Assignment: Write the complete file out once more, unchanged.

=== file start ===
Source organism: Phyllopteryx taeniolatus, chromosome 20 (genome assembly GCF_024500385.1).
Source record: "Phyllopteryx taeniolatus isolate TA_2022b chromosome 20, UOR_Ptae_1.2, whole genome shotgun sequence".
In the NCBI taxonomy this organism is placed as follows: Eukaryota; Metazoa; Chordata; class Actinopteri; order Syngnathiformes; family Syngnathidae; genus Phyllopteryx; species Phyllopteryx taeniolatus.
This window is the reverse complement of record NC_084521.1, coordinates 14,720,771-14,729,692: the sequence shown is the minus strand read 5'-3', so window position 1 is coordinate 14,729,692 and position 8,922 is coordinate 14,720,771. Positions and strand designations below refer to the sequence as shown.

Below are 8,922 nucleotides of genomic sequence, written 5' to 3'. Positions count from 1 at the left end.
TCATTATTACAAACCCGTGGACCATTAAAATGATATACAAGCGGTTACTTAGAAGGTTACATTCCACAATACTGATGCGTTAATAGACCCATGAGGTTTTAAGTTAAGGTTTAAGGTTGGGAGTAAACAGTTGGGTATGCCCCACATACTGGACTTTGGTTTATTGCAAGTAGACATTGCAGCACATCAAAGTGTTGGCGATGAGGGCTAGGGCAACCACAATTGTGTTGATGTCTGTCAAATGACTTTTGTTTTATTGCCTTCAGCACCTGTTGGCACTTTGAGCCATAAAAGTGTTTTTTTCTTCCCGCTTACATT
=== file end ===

Source organism: Phyllopteryx taeniolatus, chromosome 20 (genome assembly GCF_024500385.1).
Source record: "Phyllopteryx taeniolatus isolate TA_2022b chromosome 20, UOR_Ptae_1.2, whole genome shotgun sequence".
In the NCBI taxonomy this organism is placed as follows: Eukaryota; Metazoa; Chordata; class Actinopteri; order Syngnathiformes; family Syngnathidae; genus Phyllopteryx; species Phyllopteryx taeniolatus.
This window is the reverse complement of record NC_084521.1, coordinates 14,720,771-14,729,692: the sequence shown is the minus strand read 5'-3', so window position 1 is coordinate 14,729,692 and position 8,922 is coordinate 14,720,771. Positions and strand designations below refer to the sequence as shown.

Below are 8,922 nucleotides of genomic sequence, written 5' to 3'. Positions count from 1 at the left end.
TCATTATTACAAACCCGTGGACCATTAAAATGATATACAAGCGGTTACTTAGAAGGTTACATTCCACAATACTGATGCGTTAATAGACCCATGAGGTTTTAAGTTAAGGTTTAAGGTTGGGAGTAAACAGTTGGGTATGCCCCACATACTGGACTTTGGTTTATTGCAAGTAGACATTGCAGCACATCAAAGTGTTGGCGATGAGGGCTAGGGCAACCACAATTGTGTTGATGTCTGTCAAATGACTTTTGTTTTATTGCCTTCAGCACCTGTTGGCACTTTGAGCCATAAAAGTGTTTTTTTCTTCCCGCTTACATT